3 Takeaways From Box's Chief Product Officer Jeetu Patel on AI at Work

Posted by Alyssa Verzino on Mar 7, 2019 5:04:57 PM

LessonslearnedCloud content management and file sharing giant Box is invested in helping organizations fundamentally change the way they work with content, helping clients go through a digital transformation

On Episode 31 of AI at Work, Jeetu Patel, Chief Product Officer at Box, outlines the steps companies can take to succeed when embracing new technologies, shares insights on when to outsource AI and when to keep it in-house, and tells us about the latest AI innovations at Box.Embracing new technology trends: the formula for success

“When you see a major megatrend in a market, you’ve got to make sure that you’re riding that wave and using it as a tailwind,” says Jeetu. That’s the key of how companies can typically get to hypergrowth and scale.

The three megatrends that Box rode to success were the advent of the cloud, the shift to mobile technologies, and now AI. The key, Jeetu points out, is to avoid building technology just for technology’s sake. “You have to have a deep understanding of how that market shift is going to help your customers solve some very meaningful problems,” he says.

The wrong way to go about it is to start with a technology in search of a problem. To start off right, Jeetu recommends first identifying important problems that are going to be central to defining yourself as a unique provider of value. Next, he emphasizes validating those problems to determine if they are something people are willing to part with their money for, regardless of the industry that you’re in.

The last step is to work backwards from the validated problem, setting parameters for the solution to work effectively at scale. “The only time that people are going to move over to you is when the solution is ten times better than the solution that currently exists. They don’t move over when you have a 20% better solution,” adds Jeetu. The goal is to “build painkillers, not vitamins”. 

The new economy of ‘ecosystem interoperation’

“Every seven to eight years you see that a business model completely resets within a company,” Jeetu describes, “as a result, every seven to eight years, you as a company have a choice of disrupting yourself and moving to the next wave or being disrupted and being an irrelevant company.”

The half-life of products is going down even faster, where now within 18 months a product gets dated. The question becomes “what do we as a company need to do to make sure that we can succeed at the velocity that the market is moving at?” Jeetu explains. The answer lies in being very disciplined about what you pursue versus what you pursue partnerships for.

Jeetu says, “that actually is just a different way to operate in this new economy, compared to the way that it used to be, which is you have a vendor or a company deciding that they want to go out and build out the entire stack from top to bottom. That's just not how the world is going to work in the future.”

So, how do you know when to keep something in-house and when to partner? “The framework that we typically use is anything that is meaningfully core to your business, where you would differentiate your offering based on that capability, you would want to make sure that you're building yourself and you maintain that IP and that process,” Jeetu outlines. For anything that’s an essential component but not core to your differentiation, “go to someone whose core business it is to do that thing and partner with them,” he says.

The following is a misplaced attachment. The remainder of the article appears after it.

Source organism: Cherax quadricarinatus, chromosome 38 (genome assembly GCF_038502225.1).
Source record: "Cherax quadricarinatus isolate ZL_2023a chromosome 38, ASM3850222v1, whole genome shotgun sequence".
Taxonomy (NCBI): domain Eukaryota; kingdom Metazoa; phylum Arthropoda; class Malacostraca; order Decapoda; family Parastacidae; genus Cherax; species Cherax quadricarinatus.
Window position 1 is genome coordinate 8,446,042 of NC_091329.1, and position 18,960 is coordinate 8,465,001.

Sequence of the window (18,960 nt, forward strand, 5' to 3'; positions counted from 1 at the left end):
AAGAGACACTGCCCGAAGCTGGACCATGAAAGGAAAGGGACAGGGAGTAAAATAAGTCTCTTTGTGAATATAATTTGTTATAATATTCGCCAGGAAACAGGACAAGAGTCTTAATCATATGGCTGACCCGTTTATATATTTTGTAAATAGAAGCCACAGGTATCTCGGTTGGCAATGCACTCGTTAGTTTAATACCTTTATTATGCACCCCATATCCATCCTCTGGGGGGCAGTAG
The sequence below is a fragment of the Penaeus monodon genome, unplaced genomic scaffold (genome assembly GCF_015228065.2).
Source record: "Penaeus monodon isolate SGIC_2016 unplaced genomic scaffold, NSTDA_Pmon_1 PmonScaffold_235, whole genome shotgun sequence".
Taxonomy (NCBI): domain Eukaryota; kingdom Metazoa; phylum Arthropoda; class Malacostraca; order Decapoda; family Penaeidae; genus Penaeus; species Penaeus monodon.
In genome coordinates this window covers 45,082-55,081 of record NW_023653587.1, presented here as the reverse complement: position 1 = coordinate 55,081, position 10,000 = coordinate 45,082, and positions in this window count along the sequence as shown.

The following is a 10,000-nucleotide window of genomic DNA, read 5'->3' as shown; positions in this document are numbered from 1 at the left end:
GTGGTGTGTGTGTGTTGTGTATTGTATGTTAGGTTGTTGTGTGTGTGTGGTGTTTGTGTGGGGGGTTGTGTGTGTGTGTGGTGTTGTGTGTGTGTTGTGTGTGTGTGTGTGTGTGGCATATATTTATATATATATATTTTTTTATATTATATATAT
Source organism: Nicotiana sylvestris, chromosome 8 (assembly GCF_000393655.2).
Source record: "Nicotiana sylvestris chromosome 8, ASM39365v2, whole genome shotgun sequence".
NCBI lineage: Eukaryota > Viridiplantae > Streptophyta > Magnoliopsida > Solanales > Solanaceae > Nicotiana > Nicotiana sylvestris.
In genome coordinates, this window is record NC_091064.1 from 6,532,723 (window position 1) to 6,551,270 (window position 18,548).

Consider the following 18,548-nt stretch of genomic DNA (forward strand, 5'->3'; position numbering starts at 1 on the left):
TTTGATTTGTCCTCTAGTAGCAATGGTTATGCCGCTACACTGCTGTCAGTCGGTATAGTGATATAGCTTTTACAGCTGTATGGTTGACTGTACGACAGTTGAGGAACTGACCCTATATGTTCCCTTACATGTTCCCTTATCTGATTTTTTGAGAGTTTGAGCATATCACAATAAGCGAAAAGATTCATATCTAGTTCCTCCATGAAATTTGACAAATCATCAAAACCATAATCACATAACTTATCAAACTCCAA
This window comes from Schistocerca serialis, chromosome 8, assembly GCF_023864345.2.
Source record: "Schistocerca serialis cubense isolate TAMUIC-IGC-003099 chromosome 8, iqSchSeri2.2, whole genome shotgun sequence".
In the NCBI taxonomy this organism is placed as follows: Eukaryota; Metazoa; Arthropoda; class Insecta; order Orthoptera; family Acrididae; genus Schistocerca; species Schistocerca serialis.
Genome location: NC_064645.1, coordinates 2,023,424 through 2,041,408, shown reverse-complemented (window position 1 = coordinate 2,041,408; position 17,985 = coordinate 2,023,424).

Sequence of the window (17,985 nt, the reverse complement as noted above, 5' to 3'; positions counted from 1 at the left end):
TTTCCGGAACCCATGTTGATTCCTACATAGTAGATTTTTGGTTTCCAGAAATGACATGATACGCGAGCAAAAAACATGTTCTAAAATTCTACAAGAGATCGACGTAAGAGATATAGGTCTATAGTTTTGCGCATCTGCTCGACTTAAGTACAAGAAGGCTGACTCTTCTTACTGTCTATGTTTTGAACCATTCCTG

As a financial services company, for instance, you would not think about building a content management system. You would partner with someone like Box for that piece of it and then focus on doing what you do best, which is serve your customer, issue a loan, have an insurance policy, whatever it might be. You should focus on your core and partner for the rest, as Jeetu sums up. Ultimately, this encourages specialization and interoperability within different ecosystems.

AI Innovation at Box

“The way we think about this is any piece of content that's in Box should be infinitely more valuable than that same piece of content if it were outside of Box,” says Jeetu outlining Box’s vision. “And the way that you create and compound more value is by adding intelligence to the content, and then having it embedded into a business process. And the way you add intelligence to the content is by applying a machine learning skill to the contents so that you can automatically process that content at scale,” he explains

Three novel AI-driven innovations at Box include Box Skills, Box Graph, and Box Shield. Box Skills leverages machine learning algorithms to automatically add metadata and extract insight from content. Box Graph draws insights from inter-relationships between various permutations of people and content, and Box Shield employs AI to monitor activity and alert administrators about potentially malicious anomalies in user behavior.

Reflecting on the future of AI, Jeetu shares some parting thoughts. He believes that moving forward, tech companies will need to assume greater responsibility for people’s privacy. He also says, “I think what we're going to need to do with AI is actually start to foresee what the societal implications might be and to make sure that you're addressing that ahead of time.” This includes the ethical responsibility of retraining the displaced workforce and anticipating safeguards for people who will be in vulnerable positions as a result of automation. With all new technologies, the wise approach is to evaluate both the positive and negative potential impacts rather than simply rushing forward propelled only by the positive.

Tune in to this episode of AI at Work to learn more. And, be sure to subscribe on iTunes, Spotify, or Google Play and share with your friends.

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Topics: AI at Work